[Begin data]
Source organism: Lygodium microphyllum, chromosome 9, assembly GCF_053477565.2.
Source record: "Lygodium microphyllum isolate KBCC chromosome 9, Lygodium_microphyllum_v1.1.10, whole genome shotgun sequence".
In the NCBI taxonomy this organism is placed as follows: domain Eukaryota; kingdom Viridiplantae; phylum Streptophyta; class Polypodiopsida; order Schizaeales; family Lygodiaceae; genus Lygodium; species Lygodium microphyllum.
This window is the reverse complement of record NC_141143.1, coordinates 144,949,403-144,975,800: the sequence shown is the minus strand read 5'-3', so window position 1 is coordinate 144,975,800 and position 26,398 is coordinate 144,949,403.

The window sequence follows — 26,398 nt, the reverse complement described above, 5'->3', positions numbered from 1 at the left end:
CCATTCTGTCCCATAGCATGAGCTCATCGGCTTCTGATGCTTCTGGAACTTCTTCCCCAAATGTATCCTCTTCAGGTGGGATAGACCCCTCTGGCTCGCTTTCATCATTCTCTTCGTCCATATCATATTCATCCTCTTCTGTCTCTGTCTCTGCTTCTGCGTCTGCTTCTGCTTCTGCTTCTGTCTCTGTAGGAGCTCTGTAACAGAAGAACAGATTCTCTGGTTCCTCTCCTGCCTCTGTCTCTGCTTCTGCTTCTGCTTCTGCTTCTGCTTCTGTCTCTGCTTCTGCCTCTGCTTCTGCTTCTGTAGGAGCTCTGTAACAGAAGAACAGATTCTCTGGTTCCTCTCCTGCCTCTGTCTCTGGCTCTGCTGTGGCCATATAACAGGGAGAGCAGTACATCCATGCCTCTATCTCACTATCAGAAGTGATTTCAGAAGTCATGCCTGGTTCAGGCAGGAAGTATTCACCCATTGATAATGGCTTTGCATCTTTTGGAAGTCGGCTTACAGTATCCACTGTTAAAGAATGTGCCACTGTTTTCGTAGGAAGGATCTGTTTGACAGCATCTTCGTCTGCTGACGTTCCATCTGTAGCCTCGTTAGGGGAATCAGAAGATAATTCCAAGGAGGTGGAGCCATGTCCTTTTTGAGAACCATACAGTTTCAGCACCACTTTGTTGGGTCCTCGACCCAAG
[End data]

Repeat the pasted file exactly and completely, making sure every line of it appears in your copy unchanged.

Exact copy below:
Source organism: Lygodium microphyllum, chromosome 9, assembly GCF_053477565.2.
Source record: "Lygodium microphyllum isolate KBCC chromosome 9, Lygodium_microphyllum_v1.1.10, whole genome shotgun sequence".
In the NCBI taxonomy this organism is placed as follows: domain Eukaryota; kingdom Viridiplantae; phylum Streptophyta; class Polypodiopsida; order Schizaeales; family Lygodiaceae; genus Lygodium; species Lygodium microphyllum.
This window is the reverse complement of record NC_141143.1, coordinates 144,949,403-144,975,800: the sequence shown is the minus strand read 5'-3', so window position 1 is coordinate 144,975,800 and position 26,398 is coordinate 144,949,403.

The window sequence follows — 26,398 nt, the reverse complement described above, 5'->3', positions numbered from 1 at the left end:
CCATTCTGTCCCATAGCATGAGCTCATCGGCTTCTGATGCTTCTGGAACTTCTTCCCCAAATGTATCCTCTTCAGGTGGGATAGACCCCTCTGGCTCGCTTTCATCATTCTCTTCGTCCATATCATATTCATCCTCTTCTGTCTCTGTCTCTGCTTCTGCGTCTGCTTCTGCTTCTGCTTCTGTCTCTGTAGGAGCTCTGTAACAGAAGAACAGATTCTCTGGTTCCTCTCCTGCCTCTGTCTCTGCTTCTGCTTCTGCTTCTGCTTCTGCTTCTGTCTCTGCTTCTGCCTCTGCTTCTGCTTCTGTAGGAGCTCTGTAACAGAAGAACAGATTCTCTGGTTCCTCTCCTGCCTCTGTCTCTGGCTCTGCTGTGGCCATATAACAGGGAGAGCAGTACATCCATGCCTCTATCTCACTATCAGAAGTGATTTCAGAAGTCATGCCTGGTTCAGGCAGGAAGTATTCACCCATTGATAATGGCTTTGCATCTTTTGGAAGTCGGCTTACAGTATCCACTGTTAAAGAATGTGCCACTGTTTTCGTAGGAAGGATCTGTTTGACAGCATCTTCGTCTGCTGACGTTCCATCTGTAGCCTCGTTAGGGGAATCAGAAGATAATTCCAAGGAGGTGGAGCCATGTCCTTTTTGAGAACCATACAGTTTCAGCACCACTTTGTTGGGTCCTCGACCCAAG